It’s crazy, because no matter where I’ve gone, I find that kids are kids, even in the craziest of circumstances. After we spoke at the school assembly, Carol asked the children if they wanted to ask us any questions about anything. A brave volunteer raised her hand and asked, “Do you like cake?” Ahh, the beautiful innocence and oblivion that exists in the mind of every six-year-old. Though we’d talked about more serious topics and there was a clear war going on inside her neighborhood, all her little mind wondered at that moment was whether or not we liked cake. I was reminded of the purity and innocence that every child is born with and saddened to know that it was only a matter of time before this little girl would be corrupted by the world outside of her. It seemed impossible for such a na├»ve child to turn into something so evil. Remembering that the gang leaders and traffickers had once been something so innocent and pure broke my heart for them. They had simply been tainted by a corrupt system and were unable to find an escape. Though they tried to intimidate others with fear, I know fear and manipulation actually marked their lives and had trapped them in a system that the deepest places in their hearts probably didn’t actually want to be a part of.

After a few days of intertwining our lives with this twisted system, our team left the favela, many questions buzzing in our minds. I wished we could have magically stopped gang violence, drug trafficking, and corrupting children in the snap of a finger. I felt overwhelmed by the darkness and hopelessness I’d seen in the favela. But then I remembered the gang leader in the rehab center whom Taylor had embraced until he began to cry out to Jesus and weep tears of repentance and love. There is still so much I don’t understand, but I DO know that no one can resist 100% genuine love.

On our way out of the favela, three people from a local Iris church joined up with our team and brought us to their ministry in Rio before I’d even had a chance to wrap my brain around the past few days. This trio visited garbage dumps in Rio every weekend to play with children, visit families, and often play films in the middle of the dump. The three volunteers said no one ever wanted to come participate in their ministry, and it was a dream come true to have thirty people willing to come with them to the dumps.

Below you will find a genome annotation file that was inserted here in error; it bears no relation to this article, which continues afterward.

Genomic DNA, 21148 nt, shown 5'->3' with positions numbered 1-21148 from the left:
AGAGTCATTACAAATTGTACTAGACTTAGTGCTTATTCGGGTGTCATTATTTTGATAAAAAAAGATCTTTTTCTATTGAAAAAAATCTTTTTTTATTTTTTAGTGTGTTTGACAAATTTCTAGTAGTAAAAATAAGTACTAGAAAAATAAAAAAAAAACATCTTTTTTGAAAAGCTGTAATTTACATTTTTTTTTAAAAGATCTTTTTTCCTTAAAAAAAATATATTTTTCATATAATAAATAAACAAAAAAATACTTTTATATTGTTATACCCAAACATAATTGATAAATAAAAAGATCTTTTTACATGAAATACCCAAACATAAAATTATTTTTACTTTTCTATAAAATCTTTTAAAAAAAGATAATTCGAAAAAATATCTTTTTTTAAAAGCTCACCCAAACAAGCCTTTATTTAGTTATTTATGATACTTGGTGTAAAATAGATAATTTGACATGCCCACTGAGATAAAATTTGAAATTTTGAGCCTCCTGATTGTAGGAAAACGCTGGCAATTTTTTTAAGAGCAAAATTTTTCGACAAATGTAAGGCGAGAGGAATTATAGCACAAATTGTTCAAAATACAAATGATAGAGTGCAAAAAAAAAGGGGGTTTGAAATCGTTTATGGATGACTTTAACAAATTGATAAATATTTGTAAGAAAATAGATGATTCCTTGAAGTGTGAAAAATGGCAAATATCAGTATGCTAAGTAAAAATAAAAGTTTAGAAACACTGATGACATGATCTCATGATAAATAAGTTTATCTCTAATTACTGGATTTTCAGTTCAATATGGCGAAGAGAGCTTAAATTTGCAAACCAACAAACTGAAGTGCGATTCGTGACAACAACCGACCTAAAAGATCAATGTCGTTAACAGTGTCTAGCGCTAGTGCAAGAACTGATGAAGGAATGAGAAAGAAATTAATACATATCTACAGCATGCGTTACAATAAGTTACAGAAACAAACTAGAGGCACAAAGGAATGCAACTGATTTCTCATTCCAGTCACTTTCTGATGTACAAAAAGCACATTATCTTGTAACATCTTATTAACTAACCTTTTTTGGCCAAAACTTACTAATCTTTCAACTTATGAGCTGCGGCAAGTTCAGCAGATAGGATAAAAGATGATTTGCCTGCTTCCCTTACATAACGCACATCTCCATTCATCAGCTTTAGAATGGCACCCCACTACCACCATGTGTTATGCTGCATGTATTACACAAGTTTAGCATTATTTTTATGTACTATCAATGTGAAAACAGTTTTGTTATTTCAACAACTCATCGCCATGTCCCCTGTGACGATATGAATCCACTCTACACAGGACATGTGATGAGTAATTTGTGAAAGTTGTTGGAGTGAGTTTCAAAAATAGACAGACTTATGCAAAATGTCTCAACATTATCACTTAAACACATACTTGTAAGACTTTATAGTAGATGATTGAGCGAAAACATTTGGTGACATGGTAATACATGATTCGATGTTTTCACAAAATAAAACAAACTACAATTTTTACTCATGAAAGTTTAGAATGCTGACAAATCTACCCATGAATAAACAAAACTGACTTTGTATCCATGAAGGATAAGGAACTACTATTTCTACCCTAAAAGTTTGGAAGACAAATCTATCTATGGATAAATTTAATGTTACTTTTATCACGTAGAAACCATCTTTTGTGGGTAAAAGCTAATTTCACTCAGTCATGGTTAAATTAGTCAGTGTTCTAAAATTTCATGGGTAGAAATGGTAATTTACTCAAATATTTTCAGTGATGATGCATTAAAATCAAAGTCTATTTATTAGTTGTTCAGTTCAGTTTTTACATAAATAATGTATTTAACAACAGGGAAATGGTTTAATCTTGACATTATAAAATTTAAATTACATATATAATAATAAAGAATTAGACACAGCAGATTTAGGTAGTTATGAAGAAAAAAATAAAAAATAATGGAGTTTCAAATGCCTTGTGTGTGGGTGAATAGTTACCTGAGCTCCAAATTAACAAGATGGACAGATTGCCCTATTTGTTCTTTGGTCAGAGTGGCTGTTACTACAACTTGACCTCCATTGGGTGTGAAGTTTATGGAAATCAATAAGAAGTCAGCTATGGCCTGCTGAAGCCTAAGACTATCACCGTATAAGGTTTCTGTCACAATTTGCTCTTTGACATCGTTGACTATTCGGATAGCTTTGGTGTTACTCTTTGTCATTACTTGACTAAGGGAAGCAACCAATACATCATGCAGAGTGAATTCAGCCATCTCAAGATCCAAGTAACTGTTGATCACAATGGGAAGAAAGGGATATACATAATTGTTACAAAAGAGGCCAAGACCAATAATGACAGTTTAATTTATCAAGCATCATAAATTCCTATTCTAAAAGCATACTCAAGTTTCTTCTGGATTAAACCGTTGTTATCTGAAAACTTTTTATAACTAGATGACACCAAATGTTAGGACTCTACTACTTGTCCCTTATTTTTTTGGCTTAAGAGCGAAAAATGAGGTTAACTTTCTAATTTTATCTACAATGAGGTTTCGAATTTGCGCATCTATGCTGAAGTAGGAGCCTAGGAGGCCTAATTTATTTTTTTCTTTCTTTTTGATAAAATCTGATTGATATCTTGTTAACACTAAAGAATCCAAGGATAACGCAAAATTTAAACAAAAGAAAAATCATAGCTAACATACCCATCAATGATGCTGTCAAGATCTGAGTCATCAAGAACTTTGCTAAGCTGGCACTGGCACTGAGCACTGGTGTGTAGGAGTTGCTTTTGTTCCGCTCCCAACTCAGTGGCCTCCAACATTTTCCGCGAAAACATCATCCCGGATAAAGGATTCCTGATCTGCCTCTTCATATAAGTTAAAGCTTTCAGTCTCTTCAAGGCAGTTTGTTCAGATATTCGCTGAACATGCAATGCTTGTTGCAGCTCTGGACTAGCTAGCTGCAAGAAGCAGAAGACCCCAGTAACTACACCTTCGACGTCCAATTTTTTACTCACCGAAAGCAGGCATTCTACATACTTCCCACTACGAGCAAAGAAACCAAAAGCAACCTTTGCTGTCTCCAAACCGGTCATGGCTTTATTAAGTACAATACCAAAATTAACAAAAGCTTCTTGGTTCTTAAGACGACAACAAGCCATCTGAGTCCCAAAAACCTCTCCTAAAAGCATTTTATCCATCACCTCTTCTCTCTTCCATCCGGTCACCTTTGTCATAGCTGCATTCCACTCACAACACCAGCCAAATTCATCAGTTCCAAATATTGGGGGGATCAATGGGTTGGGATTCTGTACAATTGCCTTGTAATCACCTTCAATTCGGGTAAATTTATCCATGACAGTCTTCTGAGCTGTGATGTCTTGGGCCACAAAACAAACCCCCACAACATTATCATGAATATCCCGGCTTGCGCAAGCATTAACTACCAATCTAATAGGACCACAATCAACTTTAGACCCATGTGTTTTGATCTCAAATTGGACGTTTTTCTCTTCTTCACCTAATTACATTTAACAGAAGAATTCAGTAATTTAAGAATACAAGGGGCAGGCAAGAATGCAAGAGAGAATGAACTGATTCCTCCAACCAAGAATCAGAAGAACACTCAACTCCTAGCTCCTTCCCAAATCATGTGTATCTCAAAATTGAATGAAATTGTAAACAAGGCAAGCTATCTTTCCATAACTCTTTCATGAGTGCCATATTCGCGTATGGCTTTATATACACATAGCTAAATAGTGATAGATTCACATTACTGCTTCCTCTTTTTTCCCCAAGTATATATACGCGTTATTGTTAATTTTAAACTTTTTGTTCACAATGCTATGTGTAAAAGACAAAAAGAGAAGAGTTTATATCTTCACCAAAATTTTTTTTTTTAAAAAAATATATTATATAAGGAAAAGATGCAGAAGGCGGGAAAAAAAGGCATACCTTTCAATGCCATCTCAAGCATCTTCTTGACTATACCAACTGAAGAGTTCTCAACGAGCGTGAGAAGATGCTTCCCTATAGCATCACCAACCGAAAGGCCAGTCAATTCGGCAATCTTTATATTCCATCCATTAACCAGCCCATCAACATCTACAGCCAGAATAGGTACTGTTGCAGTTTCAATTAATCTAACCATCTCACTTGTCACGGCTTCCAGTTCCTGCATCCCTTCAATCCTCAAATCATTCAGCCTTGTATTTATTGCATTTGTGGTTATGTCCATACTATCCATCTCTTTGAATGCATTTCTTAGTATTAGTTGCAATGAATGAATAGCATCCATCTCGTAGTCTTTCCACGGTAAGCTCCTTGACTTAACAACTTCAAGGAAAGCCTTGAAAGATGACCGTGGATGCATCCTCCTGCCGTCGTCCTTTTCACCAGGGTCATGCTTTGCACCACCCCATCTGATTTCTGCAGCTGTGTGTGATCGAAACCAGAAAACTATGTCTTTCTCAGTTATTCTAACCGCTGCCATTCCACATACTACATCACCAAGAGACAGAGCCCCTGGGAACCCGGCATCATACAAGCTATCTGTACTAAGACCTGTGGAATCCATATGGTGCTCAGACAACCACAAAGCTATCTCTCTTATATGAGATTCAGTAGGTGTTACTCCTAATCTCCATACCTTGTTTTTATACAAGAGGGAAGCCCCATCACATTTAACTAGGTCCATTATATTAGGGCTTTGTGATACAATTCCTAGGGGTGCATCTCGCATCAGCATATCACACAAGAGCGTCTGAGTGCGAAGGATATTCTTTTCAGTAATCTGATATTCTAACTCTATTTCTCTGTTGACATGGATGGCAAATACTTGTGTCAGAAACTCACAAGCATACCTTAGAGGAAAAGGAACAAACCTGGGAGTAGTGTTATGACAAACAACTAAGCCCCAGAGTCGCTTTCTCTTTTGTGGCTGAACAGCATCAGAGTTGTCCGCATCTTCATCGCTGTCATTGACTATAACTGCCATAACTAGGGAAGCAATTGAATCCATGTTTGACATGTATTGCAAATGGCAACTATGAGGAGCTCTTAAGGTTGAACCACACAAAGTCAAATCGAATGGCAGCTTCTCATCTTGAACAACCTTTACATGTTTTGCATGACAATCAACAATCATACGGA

They escorted us to a dump about a half hour from the favela. Thirty minutes brought us to an entirely different world. Piles of garbage were surrounded by winding dirt roads and shacks where families lived. No Portuguese needed, I started kicking a soccer ball around with a little boy in the street, and others soon joined in. Moments later, one of the little boys started chasing me down the dusty street with a chicken as I screamed and he giggled uncontrollably.

Later, my teammates and I made house visits with the volunteers leading us. The children from this neighborhood excitedly followed us from house to house, as we greeted different families and prayed for them. Along the way, I found a little boy who’d gotten hurt and stood in the street crying. I grabbed him and held him in my arms until his tears stopped. Whenever I tried to put him down, he lifted his feet and wouldn’t touch the ground. The atmosphere reminded me so much of Africa—kids freely roaming the streets, playing soccer, jumping into the arms of strangers with smiles and trusting hearts. A piece of my heart felt at home in that place.

After a while, one of the girls who’d brought us to the dump said she was taking us to her family’s extra apartment where we could rest for a few days. I wondered what kind of family had the money to have an “extra” apartment for guests and later found out this volunteer was actually a famous Brazilian bikini model. She also happened to be the daughter of Pepeto, one of the most famous soccer players in Brazil who had basically won the World Cup for the Brazilian team in the nineties. Turns out, some famous Brazilian models happen to love Jesus and hang out in the garbage dumps in their free time.

I had to take a moment to reflect on all that had happened in just one day. My morning had started in the gang-infested favela; then I transitioned to an African-style dump. And, oddly enough, the evening ended with a famous bikini model taking my team to her gorgeous apartment in one of the most posh parts of the city. This type of day is an accurate reflection of the strange but beautiful contrast I have experienced throughout the last year. I never know what is coming next; sometimes it’s hard, but it’s all part of the adventure. As my team and I work our way up to the northern region of Brazil, I’m sure many more surprises are in store. Please pray for the endurance and grace to receive every situation well and finish the continent in victory